Reputation, money, and the iMac

Happy story time:

A few weeks ago, I bought a used iMac on KSL Classifieds from a guy named Daniel who is in the business of reselling refurbished Macs. The price was right and he offered to deliver.


I brought this beautiful 27″ iMac home, spent hours getting all of my stuff restored to it from backups. Everything seemed fantastic.

It froze up once (kernel panic, to be exact, for the nerds out there).

I didn’t think much of it, rebooted, and kept working.

Soon the WIFI connection dropped. I reset the WIFI, got back online, and kept working.

Over the course of the next hours and days, this iMac dropped WIFI and crashed with increasing frequency, to the point where every 10 minutes it would crash without any warning. It became impossible to get any work done.

Over the next many days, I spent countless hours researching solutions to these problems.

  • Reset the NVRAM.
  • Change the MTU and various other WIFI settings.
  • Reset the SMC.
  • Swap out the RAM.
  • Reinstall OS X.
  • Do a full HD wipe and do a full clean install.
  • Take the machine apart and do a full dusting / cleaning (didn’t need it, it was pristine).
  • Drank beer and waxed philosophical about it with computer nerd friend Jeremy.
  • Conduct seance, summon Steve Jobs.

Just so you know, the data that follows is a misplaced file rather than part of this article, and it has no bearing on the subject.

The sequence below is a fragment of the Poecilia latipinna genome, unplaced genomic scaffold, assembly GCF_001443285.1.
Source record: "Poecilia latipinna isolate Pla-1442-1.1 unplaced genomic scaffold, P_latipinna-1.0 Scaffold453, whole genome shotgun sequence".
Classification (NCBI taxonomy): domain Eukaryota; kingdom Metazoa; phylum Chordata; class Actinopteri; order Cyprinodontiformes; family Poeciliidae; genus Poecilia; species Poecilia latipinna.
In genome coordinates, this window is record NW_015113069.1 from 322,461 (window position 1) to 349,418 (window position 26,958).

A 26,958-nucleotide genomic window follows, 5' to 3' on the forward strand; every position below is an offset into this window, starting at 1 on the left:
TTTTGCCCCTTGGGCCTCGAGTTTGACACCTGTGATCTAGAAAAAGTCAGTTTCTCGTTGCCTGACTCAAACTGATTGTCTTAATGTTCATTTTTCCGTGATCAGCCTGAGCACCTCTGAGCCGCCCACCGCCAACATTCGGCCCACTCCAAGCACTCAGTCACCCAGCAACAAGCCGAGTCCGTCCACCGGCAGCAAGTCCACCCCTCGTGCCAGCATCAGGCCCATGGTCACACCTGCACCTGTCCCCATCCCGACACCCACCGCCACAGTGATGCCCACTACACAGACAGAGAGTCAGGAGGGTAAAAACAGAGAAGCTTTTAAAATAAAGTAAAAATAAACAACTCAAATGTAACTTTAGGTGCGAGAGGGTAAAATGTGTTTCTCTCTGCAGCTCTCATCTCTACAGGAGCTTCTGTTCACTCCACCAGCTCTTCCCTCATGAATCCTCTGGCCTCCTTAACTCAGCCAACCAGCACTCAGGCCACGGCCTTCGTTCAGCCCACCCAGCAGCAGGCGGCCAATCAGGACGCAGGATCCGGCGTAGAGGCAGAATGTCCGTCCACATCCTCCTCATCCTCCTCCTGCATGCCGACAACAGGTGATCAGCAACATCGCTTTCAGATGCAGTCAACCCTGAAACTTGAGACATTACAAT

Nothing worked, though the seance was fun.

My frustration level was higher than Joe Rogan interviewing Cheech & Chong.

I bought this used computer from a private seller. I had no expectations of a warranty. Nevertheless, I decided to ask for what I wanted. Worst case scenario is that I’d be told “no” and nothing would be different.

I emailed the seller, Daniel, explaining what had happened, detailing every troubleshooting step I’d been through. I asked him if he could replace or refund the computer.

He agreed to replace it with a computer of similar value. In the mean time, Steve had hooked me up with a better replacement iMac. I didn’t need two iMacs, but I was still very happy that he was willing to do anything to remedy the situation, though he wasn’t obligated to. I planned to just sell the replacement he brought me and use those funds on another project.

Daniel arrived at the studio without a computer in his arms.

“My reputation is more important than a little money”, he said, handing me a stack of bills, refunding the original purchase in full.

There are good people out there who want to do the right thing, my friends.

And, if you ever want a used Mac, most definitely buy one from Daniel on KSL Classifieds.

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